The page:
An autoimmune disease occurs when the immune system attacks healthy tissues in the body, mistaking them to be antigens or foreign bodies. The autoimmune disorder can result in 80 diseases, but not all of them are common in children (1). In this post, MomJunction tells you how autoimmune disorders can attack any part of our body, why such conditions happen, and how we can deal with them.
14 Autoimmune Diseases In Children
These diseases fall into two categories, namely localized and systemic. Localized diseases affect a particular organ such as liver, thyroid, and adrenal glands, while systemic autoimmune diseases spread to multiple organs from skin to kidneys and heart. The disorders can affect any part of your child’s body, including:
- Blood vessels
- Connective tissues
- Endocrine glands such as the thyroid or pancreas
- Red blood cells
1. Addison’s disease
It is also called pediatric adrenal insufficiency, and it occurs when the adrenal glands do not produce sufficient cortisol and aldosterone. These hormones regulate the child’s metabolism, immune system, and the levels of sodium and potassium in the body (2). Addison’s disease is rare.
Itchy, dry patches on skin could point towards psoriasis. This could be due to an autoimmune condition or caused by a bacterial infection on the skin. Children could get this disease through genetics or because of other autoimmune diseases such as Crohn’s disease, type I diabetes, and Rheumatoid Arthritis. This disease causes inflammation and along with skin may involve joints as well (3).
3. Autoimmune liver disease
It is also known as autoimmune hepatitis. It is an inflammatory disorder that damages the liver and can lead to cirrhosis, if progresses. Type I is less common in children. Type II, too, is rare but more common than type I. It usually affects girls of two to 14 years of age (4).
4. Autoimmune thyroiditis (AT)
Autoimmune thyroiditis usually occurs in adolescents, but can present even in younger children. This is a common acquired cause of thyroid disease in children. AT can be either hypothyroidism or hyperthyroidism. Genes and environmental factors cause the disease in children (5).
5. Celiac disease
This digestive disorder affects the small intestine, and is triggered in genetically predisposed child if the child eats foods such as wheat, barley, and rye and cooked food, etc which contain the protein gluten. One in 141 people in the US have this disorder, but most remain oblivious to it (6). Girls are more vulnerable than boys, and it can also be hereditary.
6. Henoch-Schonlein purpura (HSP)
In an HSP affected child, the inflamed skin leaks red blood cells causing rashes in the legs, buttocks, and arms. The condition can also target the internal organs. In the US, HSP occurs in 20 per every 100,000 children, and boys are more vulnerable than girls. This kind of autoimmune rashes in children can develop between two and 11 years of age (7).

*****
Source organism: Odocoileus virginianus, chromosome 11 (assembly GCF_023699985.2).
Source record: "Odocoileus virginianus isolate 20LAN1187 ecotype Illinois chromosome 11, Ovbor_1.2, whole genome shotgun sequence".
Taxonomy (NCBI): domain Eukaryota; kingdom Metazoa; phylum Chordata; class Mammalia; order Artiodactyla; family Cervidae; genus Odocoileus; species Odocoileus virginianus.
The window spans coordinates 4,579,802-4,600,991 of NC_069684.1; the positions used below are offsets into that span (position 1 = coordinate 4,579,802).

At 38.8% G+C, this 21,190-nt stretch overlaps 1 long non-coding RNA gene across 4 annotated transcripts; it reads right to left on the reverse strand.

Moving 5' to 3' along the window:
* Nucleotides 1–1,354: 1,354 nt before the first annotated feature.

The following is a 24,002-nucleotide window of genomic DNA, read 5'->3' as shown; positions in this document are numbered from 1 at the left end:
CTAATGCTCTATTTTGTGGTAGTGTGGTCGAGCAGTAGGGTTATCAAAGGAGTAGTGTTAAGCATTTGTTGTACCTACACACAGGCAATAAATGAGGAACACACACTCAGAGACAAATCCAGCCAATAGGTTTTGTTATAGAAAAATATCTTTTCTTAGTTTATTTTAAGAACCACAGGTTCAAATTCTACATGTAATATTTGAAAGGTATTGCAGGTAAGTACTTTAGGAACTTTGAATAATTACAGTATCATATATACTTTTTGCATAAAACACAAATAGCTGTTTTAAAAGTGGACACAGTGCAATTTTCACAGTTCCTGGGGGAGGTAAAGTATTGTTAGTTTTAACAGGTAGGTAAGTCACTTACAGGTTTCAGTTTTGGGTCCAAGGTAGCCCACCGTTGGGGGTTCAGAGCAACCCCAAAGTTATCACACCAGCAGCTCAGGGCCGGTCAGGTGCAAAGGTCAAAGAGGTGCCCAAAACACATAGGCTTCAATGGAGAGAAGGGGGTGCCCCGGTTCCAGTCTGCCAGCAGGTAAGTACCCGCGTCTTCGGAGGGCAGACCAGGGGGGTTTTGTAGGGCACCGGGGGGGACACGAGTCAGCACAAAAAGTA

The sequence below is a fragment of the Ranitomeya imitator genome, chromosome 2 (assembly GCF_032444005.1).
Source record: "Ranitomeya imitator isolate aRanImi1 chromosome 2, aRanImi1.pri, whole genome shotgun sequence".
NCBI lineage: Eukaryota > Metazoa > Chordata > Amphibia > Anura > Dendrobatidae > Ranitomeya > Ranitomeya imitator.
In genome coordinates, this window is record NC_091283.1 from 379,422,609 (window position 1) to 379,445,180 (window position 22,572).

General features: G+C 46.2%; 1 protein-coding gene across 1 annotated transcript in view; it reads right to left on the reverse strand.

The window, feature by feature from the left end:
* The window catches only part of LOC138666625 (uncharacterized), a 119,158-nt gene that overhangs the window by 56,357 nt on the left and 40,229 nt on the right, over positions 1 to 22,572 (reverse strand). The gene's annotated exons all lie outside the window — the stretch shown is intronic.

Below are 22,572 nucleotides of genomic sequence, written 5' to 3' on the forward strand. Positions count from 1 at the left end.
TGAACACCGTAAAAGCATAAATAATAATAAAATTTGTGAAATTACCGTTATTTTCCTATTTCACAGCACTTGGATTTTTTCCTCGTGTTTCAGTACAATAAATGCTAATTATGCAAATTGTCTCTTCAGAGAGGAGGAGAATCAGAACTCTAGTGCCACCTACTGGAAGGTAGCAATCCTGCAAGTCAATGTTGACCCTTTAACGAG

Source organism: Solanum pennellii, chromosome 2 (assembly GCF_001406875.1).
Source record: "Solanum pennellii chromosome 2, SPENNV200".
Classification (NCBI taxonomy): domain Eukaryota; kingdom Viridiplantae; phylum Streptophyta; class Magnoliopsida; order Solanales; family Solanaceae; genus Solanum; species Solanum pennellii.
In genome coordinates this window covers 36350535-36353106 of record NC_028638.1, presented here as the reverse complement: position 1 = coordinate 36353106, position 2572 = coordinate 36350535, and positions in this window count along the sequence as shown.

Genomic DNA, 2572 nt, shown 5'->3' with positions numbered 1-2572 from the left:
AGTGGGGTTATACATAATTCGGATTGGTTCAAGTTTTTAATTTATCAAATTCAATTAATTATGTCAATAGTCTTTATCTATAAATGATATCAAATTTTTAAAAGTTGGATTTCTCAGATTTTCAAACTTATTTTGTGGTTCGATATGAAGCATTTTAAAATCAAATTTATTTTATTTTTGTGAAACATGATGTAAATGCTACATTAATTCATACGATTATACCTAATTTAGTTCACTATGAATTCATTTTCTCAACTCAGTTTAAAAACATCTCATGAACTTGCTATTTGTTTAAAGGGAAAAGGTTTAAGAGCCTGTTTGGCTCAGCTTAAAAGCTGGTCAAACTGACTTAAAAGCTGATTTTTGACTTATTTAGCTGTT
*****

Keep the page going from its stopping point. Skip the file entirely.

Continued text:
7. Immune (or idiopathic) thrombocytopenia purpura (ITP)
In this condition, the immune system destroys the platelets (blood cells that help in clotting of blood) in the child’s body, mostly in the spleen (8). Therefore, when their count is low, bleeding could become uncontrollable. Medical practitioners are yet to know the cause of the condition, sometimes, it could also be the result of a non-contagious virus. Also, ITP could occur if the child has any other autoimmune disorders.
8. Juvenile arthritis (JA)
Also called pediatric rheumatic disease, JA can affect children aged below 16 years. Nearly 300,000 children in the US are affected with this condition (9). JA is a collective name given to various rheumatic diseases in children, affecting different body parts from musculoskeletal system to eyes, skin, muscles, and gastrointestinal tract.
9. Juvenile dermatomyositis
Juvenile dermatomyositis is an inflammation of muscles (myositis), as the faulty immune system attacks blood cells throughout the child’s body. The condition is very rare as three in one million children are affected in the US every year (10). It mostly occurs in children of five to ten years of age.
10. Juvenile scleroderma
This autoimmune disease is characterized by the formation of thick skin patches due to the excess production of collagen. There are two types, localized scleroderma which affects only the skin, and systemic scleroderma where, in addition to the skin, internal organs such as kidneys, heart and gastrointestinal tract are affected.